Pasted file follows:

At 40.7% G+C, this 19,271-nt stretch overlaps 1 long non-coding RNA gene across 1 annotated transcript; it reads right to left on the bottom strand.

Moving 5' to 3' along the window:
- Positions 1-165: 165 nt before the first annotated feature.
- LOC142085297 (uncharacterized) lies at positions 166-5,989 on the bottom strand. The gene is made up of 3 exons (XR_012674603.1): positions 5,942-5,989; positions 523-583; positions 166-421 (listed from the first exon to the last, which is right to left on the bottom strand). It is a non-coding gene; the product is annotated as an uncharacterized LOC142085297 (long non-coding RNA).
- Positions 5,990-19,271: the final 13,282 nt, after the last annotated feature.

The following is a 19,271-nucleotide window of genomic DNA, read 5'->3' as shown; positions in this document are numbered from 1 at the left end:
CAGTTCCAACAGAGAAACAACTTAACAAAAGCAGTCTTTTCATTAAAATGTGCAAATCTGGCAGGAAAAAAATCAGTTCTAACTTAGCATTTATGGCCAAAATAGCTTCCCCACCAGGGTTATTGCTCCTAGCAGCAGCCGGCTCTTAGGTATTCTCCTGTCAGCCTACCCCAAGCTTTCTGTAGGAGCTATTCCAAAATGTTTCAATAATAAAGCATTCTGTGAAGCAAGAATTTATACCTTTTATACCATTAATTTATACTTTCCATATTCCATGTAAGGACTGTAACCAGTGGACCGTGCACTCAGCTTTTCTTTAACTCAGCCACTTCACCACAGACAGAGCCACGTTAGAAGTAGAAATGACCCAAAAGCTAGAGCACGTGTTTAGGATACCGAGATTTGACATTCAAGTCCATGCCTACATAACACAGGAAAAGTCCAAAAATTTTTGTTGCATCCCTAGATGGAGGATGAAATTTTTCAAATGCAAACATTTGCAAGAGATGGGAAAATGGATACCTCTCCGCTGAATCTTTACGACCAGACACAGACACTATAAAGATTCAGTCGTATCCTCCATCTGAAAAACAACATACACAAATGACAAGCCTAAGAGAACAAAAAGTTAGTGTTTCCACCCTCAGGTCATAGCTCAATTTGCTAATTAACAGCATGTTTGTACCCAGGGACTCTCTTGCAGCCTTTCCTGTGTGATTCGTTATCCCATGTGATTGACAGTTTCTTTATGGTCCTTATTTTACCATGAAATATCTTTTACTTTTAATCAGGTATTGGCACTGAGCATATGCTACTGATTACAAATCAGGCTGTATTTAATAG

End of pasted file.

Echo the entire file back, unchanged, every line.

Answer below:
At 40.7% G+C, this 19,271-nt stretch overlaps 1 long non-coding RNA gene across 1 annotated transcript; it reads right to left on the bottom strand.

Moving 5' to 3' along the window:
- Positions 1-165: 165 nt before the first annotated feature.
- LOC142085297 (uncharacterized) lies at positions 166-5,989 on the bottom strand. The gene is made up of 3 exons (XR_012674603.1): positions 5,942-5,989; positions 523-583; positions 166-421 (listed from the first exon to the last, which is right to left on the bottom strand). It is a non-coding gene; the product is annotated as an uncharacterized LOC142085297 (long non-coding RNA).
- Positions 5,990-19,271: the final 13,282 nt, after the last annotated feature.

The following is a 19,271-nucleotide window of genomic DNA, read 5'->3' as shown; positions in this document are numbered from 1 at the left end:
CAGTTCCAACAGAGAAACAACTTAACAAAAGCAGTCTTTTCATTAAAATGTGCAAATCTGGCAGGAAAAAAATCAGTTCTAACTTAGCATTTATGGCCAAAATAGCTTCCCCACCAGGGTTATTGCTCCTAGCAGCAGCCGGCTCTTAGGTATTCTCCTGTCAGCCTACCCCAAGCTTTCTGTAGGAGCTATTCCAAAATGTTTCAATAATAAAGCATTCTGTGAAGCAAGAATTTATACCTTTTATACCATTAATTTATACTTTCCATATTCCATGTAAGGACTGTAACCAGTGGACCGTGCACTCAGCTTTTCTTTAACTCAGCCACTTCACCACAGACAGAGCCACGTTAGAAGTAGAAATGACCCAAAAGCTAGAGCACGTGTTTAGGATACCGAGATTTGACATTCAAGTCCATGCCTACATAACACAGGAAAAGTCCAAAAATTTTTGTTGCATCCCTAGATGGAGGATGAAATTTTTCAAATGCAAACATTTGCAAGAGATGGGAAAATGGATACCTCTCCGCTGAATCTTTACGACCAGACACAGACACTATAAAGATTCAGTCGTATCCTCCATCTGAAAAACAACATACACAAATGACAAGCCTAAGAGAACAAAAAGTTAGTGTTTCCACCCTCAGGTCATAGCTCAATTTGCTAATTAACAGCATGTTTGTACCCAGGGACTCTCTTGCAGCCTTTCCTGTGTGATTCGTTATCCCATGTGATTGACAGTTTCTTTATGGTCCTTATTTTACCATGAAATATCTTTTACTTTTAATCAGGTATTGGCACTGAGCATATGCTACTGATTACAAATCAGGCTGTATTTAATAG